The news about the little bear spread swiftly throughout New Mexico. Soon the press picked up the story and broadcast it nationwide. Many people wrote or called to inquire about the little bear's progress. The State Game Warden wrote an official letter to the Chief of the Forest Service, presenting the cub to the agency with the understanding that the small bear would be dedicated to a publicity program of fire prevention and conservation. The go-ahead was given to send the bear to Washington, DC, where he found a home at the National Zoo, becoming the living symbol of Smokey Bear.
In 1952, Smokey Bear had enough public recognition to attract commercial interest. An Act of Congress passed to take Smokey out of the public domain and place him under the control of the Secretary of Agriculture. The Act provided for the use of collected royalties and fees for continued education on forest fire prevention.
info found and mostly copied from

A Smokey the Bear PSA....I think it is from the 70's.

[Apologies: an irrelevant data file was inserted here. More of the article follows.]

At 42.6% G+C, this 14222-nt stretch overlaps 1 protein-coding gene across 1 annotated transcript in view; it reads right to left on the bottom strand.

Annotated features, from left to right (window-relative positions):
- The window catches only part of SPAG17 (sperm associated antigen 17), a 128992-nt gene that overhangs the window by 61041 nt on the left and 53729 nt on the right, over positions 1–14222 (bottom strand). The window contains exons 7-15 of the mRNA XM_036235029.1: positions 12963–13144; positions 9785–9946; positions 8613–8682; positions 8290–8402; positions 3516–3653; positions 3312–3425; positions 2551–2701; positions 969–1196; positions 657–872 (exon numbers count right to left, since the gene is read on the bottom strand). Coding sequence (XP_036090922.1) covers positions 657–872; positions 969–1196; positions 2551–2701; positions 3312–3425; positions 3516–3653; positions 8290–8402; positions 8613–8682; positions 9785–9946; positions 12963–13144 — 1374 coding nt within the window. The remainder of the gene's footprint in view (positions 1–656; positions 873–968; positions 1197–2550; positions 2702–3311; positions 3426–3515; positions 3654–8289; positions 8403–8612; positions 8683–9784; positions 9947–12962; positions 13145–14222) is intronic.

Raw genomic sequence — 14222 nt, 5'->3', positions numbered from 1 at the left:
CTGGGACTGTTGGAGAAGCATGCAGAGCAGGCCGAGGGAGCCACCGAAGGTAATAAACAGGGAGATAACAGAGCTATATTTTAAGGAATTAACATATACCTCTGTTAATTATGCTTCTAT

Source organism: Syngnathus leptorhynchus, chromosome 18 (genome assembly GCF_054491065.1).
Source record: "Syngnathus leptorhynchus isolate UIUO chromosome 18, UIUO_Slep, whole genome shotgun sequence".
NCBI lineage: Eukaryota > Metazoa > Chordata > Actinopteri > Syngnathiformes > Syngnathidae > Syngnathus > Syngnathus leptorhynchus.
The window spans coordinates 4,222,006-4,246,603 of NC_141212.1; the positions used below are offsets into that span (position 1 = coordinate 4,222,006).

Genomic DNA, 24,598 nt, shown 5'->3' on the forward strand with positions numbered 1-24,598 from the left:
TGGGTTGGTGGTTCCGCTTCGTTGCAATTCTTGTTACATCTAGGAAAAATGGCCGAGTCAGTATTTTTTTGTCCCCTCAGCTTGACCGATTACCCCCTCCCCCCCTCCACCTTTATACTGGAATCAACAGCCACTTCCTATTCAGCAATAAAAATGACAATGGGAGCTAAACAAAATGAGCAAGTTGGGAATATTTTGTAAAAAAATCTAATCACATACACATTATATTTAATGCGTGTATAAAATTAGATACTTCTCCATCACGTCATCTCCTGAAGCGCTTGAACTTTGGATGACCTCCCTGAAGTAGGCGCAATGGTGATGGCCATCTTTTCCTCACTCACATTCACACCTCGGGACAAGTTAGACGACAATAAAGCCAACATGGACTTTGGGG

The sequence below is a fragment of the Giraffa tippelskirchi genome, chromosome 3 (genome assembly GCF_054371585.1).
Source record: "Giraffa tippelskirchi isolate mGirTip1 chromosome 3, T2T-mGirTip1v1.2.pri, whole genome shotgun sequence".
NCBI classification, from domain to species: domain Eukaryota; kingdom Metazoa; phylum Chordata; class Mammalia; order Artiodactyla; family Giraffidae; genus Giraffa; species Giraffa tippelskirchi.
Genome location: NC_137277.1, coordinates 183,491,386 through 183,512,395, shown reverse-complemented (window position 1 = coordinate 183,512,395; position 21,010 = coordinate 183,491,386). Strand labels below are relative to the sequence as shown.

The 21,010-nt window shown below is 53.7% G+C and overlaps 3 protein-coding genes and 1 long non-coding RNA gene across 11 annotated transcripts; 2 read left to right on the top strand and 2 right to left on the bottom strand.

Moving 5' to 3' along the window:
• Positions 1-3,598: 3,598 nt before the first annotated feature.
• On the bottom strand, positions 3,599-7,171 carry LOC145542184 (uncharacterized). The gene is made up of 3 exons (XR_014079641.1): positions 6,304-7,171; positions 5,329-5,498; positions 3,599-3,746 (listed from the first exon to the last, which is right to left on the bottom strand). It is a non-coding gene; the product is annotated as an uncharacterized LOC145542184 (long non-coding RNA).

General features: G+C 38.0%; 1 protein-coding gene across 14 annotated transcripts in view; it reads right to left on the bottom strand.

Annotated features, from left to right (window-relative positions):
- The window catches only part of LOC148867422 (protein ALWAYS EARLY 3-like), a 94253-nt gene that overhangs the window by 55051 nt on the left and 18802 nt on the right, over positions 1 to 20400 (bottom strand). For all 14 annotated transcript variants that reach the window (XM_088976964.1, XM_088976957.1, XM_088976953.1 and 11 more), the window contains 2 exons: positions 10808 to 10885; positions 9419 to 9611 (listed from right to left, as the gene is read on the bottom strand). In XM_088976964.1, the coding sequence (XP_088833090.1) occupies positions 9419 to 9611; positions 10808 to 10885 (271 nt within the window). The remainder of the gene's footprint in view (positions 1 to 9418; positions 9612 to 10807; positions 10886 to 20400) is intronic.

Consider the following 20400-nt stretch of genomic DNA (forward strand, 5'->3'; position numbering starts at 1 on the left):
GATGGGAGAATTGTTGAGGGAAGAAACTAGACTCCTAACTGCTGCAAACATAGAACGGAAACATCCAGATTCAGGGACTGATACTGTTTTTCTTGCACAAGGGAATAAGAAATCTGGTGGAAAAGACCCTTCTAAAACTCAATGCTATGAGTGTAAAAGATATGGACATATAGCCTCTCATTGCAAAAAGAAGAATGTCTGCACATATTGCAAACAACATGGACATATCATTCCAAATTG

With a Ranger's hat and shovel
and a pair of dungarees,
you will find him in the forest
always sniffin' at the breeze.
People stop and pay attention
when he tells 'em to beware,
'cause ev'rybody knows that
he's the Fire Prevention Bear.

Smokey the Bear, Smokey the Bear.
Prowlin' and a growlin' and a sniffin' the air.
He can find a fire before it starts to flame.
That's why they call him Smokey,
That was how he got his name.

You can take a tip from Smokey
that there's nothin' like a tree.
'cause they're good for kids to climb in
and they're beautiful to see,
you just have to look around you
and you'll find it's not a joke,
to see what you'd be missin'
if they all went up in smoke.

Smokey the Bear, Smokey the Bear.
Prowlin' and a growlin' and a sniffin' the air.
He can find a fire before it starts to flame.
That's why they call him Smokey,
That was how he got his name.

You can camp upon his doorstep
and he'll make you feel at home;
You can run and hunt and ramble
anywhere you care to roam.
He will let you take his honey
and pretend he's not so smart,
but don't you harm his trees
for he's a Ranger in his heart.

Smokey the Bear, Smokey the Bear.
Prowlin' and a growlin' and a sniffin' the air.
He can find a fire before it starts to flame.
That's why they call him Smokey,